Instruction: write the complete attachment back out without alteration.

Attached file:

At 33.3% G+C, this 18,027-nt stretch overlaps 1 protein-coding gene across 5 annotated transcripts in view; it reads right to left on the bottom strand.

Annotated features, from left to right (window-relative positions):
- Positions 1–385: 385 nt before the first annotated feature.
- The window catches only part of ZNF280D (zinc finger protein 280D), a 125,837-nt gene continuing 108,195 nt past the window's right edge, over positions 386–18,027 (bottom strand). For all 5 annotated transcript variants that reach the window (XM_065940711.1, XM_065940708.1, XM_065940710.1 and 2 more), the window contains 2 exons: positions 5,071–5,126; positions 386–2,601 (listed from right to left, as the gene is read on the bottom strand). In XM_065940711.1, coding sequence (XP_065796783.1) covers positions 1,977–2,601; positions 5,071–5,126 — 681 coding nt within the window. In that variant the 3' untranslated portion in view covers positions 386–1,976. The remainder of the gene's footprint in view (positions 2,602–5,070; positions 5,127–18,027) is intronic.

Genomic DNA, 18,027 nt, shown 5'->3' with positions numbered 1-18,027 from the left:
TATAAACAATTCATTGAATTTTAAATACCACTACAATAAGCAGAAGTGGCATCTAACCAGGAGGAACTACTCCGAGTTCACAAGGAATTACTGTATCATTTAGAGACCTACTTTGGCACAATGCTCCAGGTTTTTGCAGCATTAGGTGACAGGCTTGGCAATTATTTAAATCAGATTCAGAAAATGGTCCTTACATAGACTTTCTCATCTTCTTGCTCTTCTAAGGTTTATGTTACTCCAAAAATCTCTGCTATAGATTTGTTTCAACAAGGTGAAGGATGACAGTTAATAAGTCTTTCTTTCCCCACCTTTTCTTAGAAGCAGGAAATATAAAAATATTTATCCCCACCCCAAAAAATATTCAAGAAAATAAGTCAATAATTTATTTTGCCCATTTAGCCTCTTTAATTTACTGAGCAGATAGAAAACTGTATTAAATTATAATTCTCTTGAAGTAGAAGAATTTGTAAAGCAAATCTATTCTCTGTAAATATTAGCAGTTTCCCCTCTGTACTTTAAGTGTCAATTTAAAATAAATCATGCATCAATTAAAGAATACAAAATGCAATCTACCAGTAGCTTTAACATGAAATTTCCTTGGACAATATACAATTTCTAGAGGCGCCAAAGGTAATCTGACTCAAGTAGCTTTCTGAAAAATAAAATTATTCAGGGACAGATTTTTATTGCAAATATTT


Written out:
At 33.3% G+C, this 18,027-nt stretch overlaps 1 protein-coding gene across 5 annotated transcripts in view; it reads right to left on the bottom strand.

Annotated features, from left to right (window-relative positions):
- Positions 1–385: 385 nt before the first annotated feature.
- The window catches only part of ZNF280D (zinc finger protein 280D), a 125,837-nt gene continuing 108,195 nt past the window's right edge, over positions 386–18,027 (bottom strand). For all 5 annotated transcript variants that reach the window (XM_065940711.1, XM_065940708.1, XM_065940710.1 and 2 more), the window contains 2 exons: positions 5,071–5,126; positions 386–2,601 (listed from right to left, as the gene is read on the bottom strand). In XM_065940711.1, coding sequence (XP_065796783.1) covers positions 1,977–2,601; positions 5,071–5,126 — 681 coding nt within the window. In that variant the 3' untranslated portion in view covers positions 386–1,976. The remainder of the gene's footprint in view (positions 2,602–5,070; positions 5,127–18,027) is intronic.

Genomic DNA, 18,027 nt, shown 5'->3' with positions numbered 1-18,027 from the left:
TATAAACAATTCATTGAATTTTAAATACCACTACAATAAGCAGAAGTGGCATCTAACCAGGAGGAACTACTCCGAGTTCACAAGGAATTACTGTATCATTTAGAGACCTACTTTGGCACAATGCTCCAGGTTTTTGCAGCATTAGGTGACAGGCTTGGCAATTATTTAAATCAGATTCAGAAAATGGTCCTTACATAGACTTTCTCATCTTCTTGCTCTTCTAAGGTTTATGTTACTCCAAAAATCTCTGCTATAGATTTGTTTCAACAAGGTGAAGGATGACAGTTAATAAGTCTTTCTTTCCCCACCTTTTCTTAGAAGCAGGAAATATAAAAATATTTATCCCCACCCCAAAAAATATTCAAGAAAATAAGTCAATAATTTATTTTGCCCATTTAGCCTCTTTAATTTACTGAGCAGATAGAAAACTGTATTAAATTATAATTCTCTTGAAGTAGAAGAATTTGTAAAGCAAATCTATTCTCTGTAAATATTAGCAGTTTCCCCTCTGTACTTTAAGTGTCAATTTAAAATAAATCATGCATCAATTAAAGAATACAAAATGCAATCTACCAGTAGCTTTAACATGAAATTTCCTTGGACAATATACAATTTCTAGAGGCGCCAAAGGTAATCTGACTCAAGTAGCTTTCTGAAAAATAAAATTATTCAGGGACAGATTTTTATTGCAAATATTT